UH-CL approved to serve freshmen, sophomores
With the passing of Senate Bill 324, the University of Houston–Clear Lake has been approved to provide classes in the freshman and sophomore levels. UH-CL currently has undergraduate students only at the junior and senior levels.
“In addition to sustaining our long-standing partnerships with area community colleges for transfer students, UH-CL will work with area high schools for students who wish to transition directly from high school to UH-CL,” UH-Clear Lake President Dr. William A. Staples said via email. “We will also pay particular attention to offering financial aid and student services focused on student success at UH-CL, including recruitment, retention and graduation.”
The downward expansion is tentatively projected to begin offering underclassmen courses in the fall of 2014, estimating between 500 to 600 students enrolling in freshman courses in the beginning of fall of 2014 and ending in the summer of 2015, increasing enrollment levels in the following years. For the first years that it launches, it will only be implemented at the main UH-CL campus.
“Depending on future demand and resources, lower-level courses could eventually be offered at the UH-CL Pearland campus,” Staples said.
Even though the change is taking place at UH-CL, University of Houston (main campus) student Kevin Demen, who commutes from Manvel, feels that if it was his first year in school, he would have taken UH-CL in consideration.
“If I was an incoming freshman, I would consider going to UH-CL, but I am approaching my final year as an undergraduate student and I would like to complete it at the main campus,” Demen said.
University of Houston-Downtown campus student Armando Garza thinks it will affect UH-D by causing a loss of students.
“I believe now it will take away some of the students that we have at UH-D. Some of them would come to our campus since there weren’t lower level classes (offered at UH-CL), but now that they will be offering classes to freshman and sophomores, I believe so many people won’t have to make the drive. Now that they are a little bit nearer, it might affect our student body,” Garza said.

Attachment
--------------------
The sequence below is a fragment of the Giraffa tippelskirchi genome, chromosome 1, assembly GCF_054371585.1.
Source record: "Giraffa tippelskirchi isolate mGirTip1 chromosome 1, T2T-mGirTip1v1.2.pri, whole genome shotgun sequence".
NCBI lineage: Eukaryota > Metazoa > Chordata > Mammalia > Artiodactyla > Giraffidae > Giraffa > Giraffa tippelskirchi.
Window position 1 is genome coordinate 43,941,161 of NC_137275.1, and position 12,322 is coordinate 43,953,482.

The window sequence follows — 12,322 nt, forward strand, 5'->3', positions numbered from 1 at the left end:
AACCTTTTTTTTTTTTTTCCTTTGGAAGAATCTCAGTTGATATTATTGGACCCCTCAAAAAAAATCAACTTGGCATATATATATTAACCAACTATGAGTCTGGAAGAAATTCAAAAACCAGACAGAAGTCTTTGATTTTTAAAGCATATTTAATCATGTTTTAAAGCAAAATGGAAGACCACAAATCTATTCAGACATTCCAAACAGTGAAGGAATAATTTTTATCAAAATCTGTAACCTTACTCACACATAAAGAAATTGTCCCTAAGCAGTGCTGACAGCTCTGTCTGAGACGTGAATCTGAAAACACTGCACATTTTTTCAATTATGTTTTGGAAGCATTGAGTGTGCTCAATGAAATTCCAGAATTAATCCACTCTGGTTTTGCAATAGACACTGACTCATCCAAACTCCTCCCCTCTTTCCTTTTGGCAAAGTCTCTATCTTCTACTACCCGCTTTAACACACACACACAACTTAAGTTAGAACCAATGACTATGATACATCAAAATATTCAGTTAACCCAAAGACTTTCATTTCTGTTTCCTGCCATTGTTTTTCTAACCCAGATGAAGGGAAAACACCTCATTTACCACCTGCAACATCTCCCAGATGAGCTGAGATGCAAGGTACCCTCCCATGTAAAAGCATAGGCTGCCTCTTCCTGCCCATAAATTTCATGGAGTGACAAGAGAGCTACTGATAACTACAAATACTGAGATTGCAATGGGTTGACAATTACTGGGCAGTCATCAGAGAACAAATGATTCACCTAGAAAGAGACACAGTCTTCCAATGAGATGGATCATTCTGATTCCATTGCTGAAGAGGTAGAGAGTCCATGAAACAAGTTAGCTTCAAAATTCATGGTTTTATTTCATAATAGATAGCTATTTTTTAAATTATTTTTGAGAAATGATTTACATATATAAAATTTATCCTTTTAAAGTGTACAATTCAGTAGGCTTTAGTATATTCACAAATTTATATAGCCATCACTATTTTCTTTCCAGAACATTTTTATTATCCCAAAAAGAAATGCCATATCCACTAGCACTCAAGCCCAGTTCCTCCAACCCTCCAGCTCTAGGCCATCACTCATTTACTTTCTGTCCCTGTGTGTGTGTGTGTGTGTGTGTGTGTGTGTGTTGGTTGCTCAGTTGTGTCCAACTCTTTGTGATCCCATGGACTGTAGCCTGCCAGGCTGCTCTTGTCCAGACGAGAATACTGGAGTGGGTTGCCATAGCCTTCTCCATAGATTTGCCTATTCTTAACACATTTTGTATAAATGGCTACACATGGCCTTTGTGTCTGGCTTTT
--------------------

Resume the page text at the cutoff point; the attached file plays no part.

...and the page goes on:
UH-CL currently offers 40 undergraduate degree programs, and students admitted to UH-CL will be able to enroll in any of the programs that they are qualified for. New degree programs will be added along with the new courses.
“New degree programs will be added as demand and resources allow,” said Staple. “A comprehensive range of freshman and sophomore level classes will be offered by UH-CL’s four schools to ensure core curriculum requirements are available to students. Lower-level courses that we foresee adding to our roster include college algebra, American history, composition, general biology and several other introductory classes.”
The number of students attending UH-CL will be the most notable effect. As for the whole UH System, it will offer another option of attending a four-year university.
“Students have many choices to consider when pursuing higher education, including numerous universities and community colleges,” Staples said. “Many factors influence a student’s choice of a higher education institution, such as the programs being offered, the quality of the programs, the quality of the faculty, the array of student services, location, tuition and fees, availability of financial aid (including scholarships) and campus safety.”
UH-CL’s high-quality, accredited, cost-competitive programs are offered on-campus, off-campus as well as online meeting the needs of their current as well as prospective students.
“I think that adding freshman and sophomore classes to UH-CL is very beneficial,” Demen said. “This is another step in how UH becomes more diverse and unique.”